Geico’s profits plunged in 2011

February 25, 2012, 6:00 PM UTC

FORTUNE — Fifteen minutes may save you money, but Geico is not benefiting Warren Buffett as much as it used to.

Profits at the auto insurance company, which is owned by Buffett’s Berkshire Hathaway (BRKA), plunged 48% to $587 million in 2011. It was the first time since 2003 that Geico earned so little. The disappointing results were disclosed in Berkshire’s annual letter to shareholders released Saturday.

Geico struggled throughout 2011, but things appear to have gotten worse at the end of the year. In the fourth quarter, the auto insurer fell into the red, losing $34 million. That compares to a profit of $200 million in the same period a year ago. The main culprits: Higher advertising costs and the fact that Geico had to pay out more money in claims than in past years.

As anyone who turns on a TV or drives on a highway knows, Geico spends a lot on advertising – $900 million in 2010. At the time, Buffett said it was an amount he was glad to shell out. In last year’s annual letter, Buffett wrote, “If we could spend twice that amount productively, we would happily do so though short-term results would be further penalized.” Geico’s advertising rose in 2011, though Berkshire didn’t say by how much. What is clear is that all that spending appears to have finally hit the point of diminishing returns, at least for now.

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Geico did add over 700,000 new auto policies last year, and its revenue rose 7.6% to $15.7 billion. Costs, though, which Berkshire said were driven in part by additional advertising, rose faster, up $239 million or 9.4% in 2011. On top of that, Geico paid out nearly $1.4 billion more in claims in 2011 than it did the year before, a rise of 13%. The company didn’t say why claims were up, but damage from hurricanes and floods last year could be at least one cause. Geico said that catastrophe losses more than doubled in 2011 to $252 million from $109 million the year before. The rise in the two expenditures combined to produce the big drop in Geico’s bottom line.

Oddly enough, Geico’s bottom line problems didn’t seem to bother Berkshire’s chairman. Buffett praised Geico’s CEO Tony Nicely in his letter to shareholders again this year, though perhaps not as much as in the past. In this year’s letter, Buffett told shareholders not to “bet against Tony.” Back in 2006, Buffett suggested shareholders name their newborns after Tony. And it doesn’t look like Buffett plans to get rid of the Geico’s spokesperson anytime soon either. He quipped in this year’s letter that “Our lizard has another endearing quality: Unlike human spokesmen or spokeswomen who expensively represent other insurance companies, our little fellow has no agent.”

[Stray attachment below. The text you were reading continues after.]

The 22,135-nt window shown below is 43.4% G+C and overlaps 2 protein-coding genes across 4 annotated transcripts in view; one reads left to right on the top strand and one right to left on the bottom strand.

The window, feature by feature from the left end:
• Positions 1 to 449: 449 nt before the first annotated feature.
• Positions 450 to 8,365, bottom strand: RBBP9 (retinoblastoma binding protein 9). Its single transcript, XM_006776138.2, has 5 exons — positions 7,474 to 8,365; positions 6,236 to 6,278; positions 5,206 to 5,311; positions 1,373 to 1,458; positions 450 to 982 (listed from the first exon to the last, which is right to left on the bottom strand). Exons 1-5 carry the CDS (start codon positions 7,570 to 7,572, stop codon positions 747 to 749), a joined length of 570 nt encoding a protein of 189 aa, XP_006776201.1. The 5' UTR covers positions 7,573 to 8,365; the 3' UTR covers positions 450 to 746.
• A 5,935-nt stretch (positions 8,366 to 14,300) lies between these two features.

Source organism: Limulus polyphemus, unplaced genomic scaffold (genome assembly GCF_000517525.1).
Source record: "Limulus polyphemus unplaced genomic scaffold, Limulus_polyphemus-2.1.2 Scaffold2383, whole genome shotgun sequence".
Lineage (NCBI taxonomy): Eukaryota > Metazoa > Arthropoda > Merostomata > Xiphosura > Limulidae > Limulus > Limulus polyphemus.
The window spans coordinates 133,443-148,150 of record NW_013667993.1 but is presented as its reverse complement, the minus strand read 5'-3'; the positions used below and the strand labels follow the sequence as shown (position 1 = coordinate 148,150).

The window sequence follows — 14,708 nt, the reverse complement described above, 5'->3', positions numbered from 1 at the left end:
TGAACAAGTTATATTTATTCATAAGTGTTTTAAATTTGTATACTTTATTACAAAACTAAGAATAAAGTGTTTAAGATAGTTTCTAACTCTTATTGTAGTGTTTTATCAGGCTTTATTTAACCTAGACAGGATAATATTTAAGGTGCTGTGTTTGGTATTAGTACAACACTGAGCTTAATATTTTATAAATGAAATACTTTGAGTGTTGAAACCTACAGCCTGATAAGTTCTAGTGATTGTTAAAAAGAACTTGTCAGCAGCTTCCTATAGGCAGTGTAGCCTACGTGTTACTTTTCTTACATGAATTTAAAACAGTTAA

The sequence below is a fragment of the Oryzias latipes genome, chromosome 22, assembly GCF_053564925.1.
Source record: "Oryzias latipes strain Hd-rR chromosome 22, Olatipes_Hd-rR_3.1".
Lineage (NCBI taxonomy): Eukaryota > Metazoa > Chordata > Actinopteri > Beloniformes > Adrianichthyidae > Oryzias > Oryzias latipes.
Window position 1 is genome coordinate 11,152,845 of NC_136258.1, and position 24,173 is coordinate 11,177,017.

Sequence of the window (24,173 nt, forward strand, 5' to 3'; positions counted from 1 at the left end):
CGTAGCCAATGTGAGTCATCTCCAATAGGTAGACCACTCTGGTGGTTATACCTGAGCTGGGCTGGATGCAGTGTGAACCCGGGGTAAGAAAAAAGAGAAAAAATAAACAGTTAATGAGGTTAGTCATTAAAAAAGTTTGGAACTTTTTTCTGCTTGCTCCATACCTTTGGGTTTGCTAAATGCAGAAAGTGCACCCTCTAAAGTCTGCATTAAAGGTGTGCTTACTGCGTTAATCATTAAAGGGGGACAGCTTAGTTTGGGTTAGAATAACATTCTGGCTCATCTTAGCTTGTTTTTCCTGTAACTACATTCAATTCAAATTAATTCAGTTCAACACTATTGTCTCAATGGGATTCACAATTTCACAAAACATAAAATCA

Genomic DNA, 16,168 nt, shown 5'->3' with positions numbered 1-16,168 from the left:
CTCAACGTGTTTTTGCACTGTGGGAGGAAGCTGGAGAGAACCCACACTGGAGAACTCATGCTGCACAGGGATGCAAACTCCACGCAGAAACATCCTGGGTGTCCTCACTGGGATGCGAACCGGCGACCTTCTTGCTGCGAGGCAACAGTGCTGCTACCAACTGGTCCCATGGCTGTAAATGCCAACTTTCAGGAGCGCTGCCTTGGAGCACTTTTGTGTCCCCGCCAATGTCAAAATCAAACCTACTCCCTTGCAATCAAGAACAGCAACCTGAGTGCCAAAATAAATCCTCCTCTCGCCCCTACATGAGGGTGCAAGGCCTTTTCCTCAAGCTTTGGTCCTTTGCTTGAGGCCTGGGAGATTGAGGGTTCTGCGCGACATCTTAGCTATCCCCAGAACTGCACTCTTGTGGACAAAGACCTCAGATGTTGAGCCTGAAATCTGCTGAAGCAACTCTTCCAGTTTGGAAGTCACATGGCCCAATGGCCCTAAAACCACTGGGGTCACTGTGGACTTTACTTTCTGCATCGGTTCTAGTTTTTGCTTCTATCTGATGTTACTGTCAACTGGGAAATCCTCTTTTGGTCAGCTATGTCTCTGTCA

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Buffett has long cared less about the profits his insurance companies produce, and more about the cashflow they provide for his investing side of his business. Insurance companies, in general, collect premiums for their policies, most of which they expect to pay out in claims over time. In the meantime, the insurer gets to hold onto that cash. Make good investments in the time between when you take in the premiums and have to pay out the claims, and you can do quite well.

Buffett has, of course, invested brilliantly. But part of his magic has been this cheap source of funds. Berkshire’s insurance “float” rose 1,600% in the 1990s and another 300% in the 2000s. And in that respect Geico had a pretty good 2011, generating an additional $900 million in potential investment funds. Berkshire ended 2011 with $70.6 billion in float. But the troubles at Geico and indeed the rest of Berkshire’s insurance businesses – collectively profits for the group fell nearly 90% in 2011 – could signify a shift ahead for Berkshire’s future, and potential problems. In this year’s annual letter Buffett wrote, “It is unlikely that our float will grow much – if at all – from its current level.” So Berkshire appears to be entering a new era – one in which it will need to find more float, or learn to do without.

In fact, the new era at Berkshire may have already started. Whitney Tilson, a Berkshire shareholder who runs the Tilson Focus fund, says Berkshire’s insurance float is not nearly as important to the company as it used to be. Major acquisitions, like railroad company Burlington Northern Santa Fe, provide the majority of Berkshire’s cashflow.

“Berkshire now brings in a billion a month from its other businesses,” says Tilson. “Buffett has the opposite problem of being capital constrained. He’s drowning in it.”

More on Berkshire’s letter:

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